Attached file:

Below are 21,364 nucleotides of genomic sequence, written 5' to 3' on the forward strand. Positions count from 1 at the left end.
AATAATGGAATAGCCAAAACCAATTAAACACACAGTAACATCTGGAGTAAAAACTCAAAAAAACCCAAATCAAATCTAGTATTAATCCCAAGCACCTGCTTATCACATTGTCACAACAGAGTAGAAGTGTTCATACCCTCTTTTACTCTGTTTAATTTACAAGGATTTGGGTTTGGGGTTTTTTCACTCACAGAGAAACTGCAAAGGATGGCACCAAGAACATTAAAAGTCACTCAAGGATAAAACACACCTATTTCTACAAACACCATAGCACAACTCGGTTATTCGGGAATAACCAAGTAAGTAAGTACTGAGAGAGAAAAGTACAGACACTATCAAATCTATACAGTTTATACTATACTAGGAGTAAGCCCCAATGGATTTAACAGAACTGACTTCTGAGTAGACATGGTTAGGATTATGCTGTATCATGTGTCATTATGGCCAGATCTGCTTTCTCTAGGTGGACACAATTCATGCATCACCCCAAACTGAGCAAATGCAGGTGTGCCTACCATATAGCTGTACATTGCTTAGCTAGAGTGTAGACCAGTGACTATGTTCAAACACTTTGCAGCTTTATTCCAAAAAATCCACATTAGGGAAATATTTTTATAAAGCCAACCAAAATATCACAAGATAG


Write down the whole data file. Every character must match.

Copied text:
Below are 21,364 nucleotides of genomic sequence, written 5' to 3' on the forward strand. Positions count from 1 at the left end.
AATAATGGAATAGCCAAAACCAATTAAACACACAGTAACATCTGGAGTAAAAACTCAAAAAAACCCAAATCAAATCTAGTATTAATCCCAAGCACCTGCTTATCACATTGTCACAACAGAGTAGAAGTGTTCATACCCTCTTTTACTCTGTTTAATTTACAAGGATTTGGGTTTGGGGTTTTTTCACTCACAGAGAAACTGCAAAGGATGGCACCAAGAACATTAAAAGTCACTCAAGGATAAAACACACCTATTTCTACAAACACCATAGCACAACTCGGTTATTCGGGAATAACCAAGTAAGTAAGTACTGAGAGAGAAAAGTACAGACACTATCAAATCTATACAGTTTATACTATACTAGGAGTAAGCCCCAATGGATTTAACAGAACTGACTTCTGAGTAGACATGGTTAGGATTATGCTGTATCATGTGTCATTATGGCCAGATCTGCTTTCTCTAGGTGGACACAATTCATGCATCACCCCAAACTGAGCAAATGCAGGTGTGCCTACCATATAGCTGTACATTGCTTAGCTAGAGTGTAGACCAGTGACTATGTTCAAACACTTTGCAGCTTTATTCCAAAAAATCCACATTAGGGAAATATTTTTATAAAGCCAACCAAAATATCACAAGATAG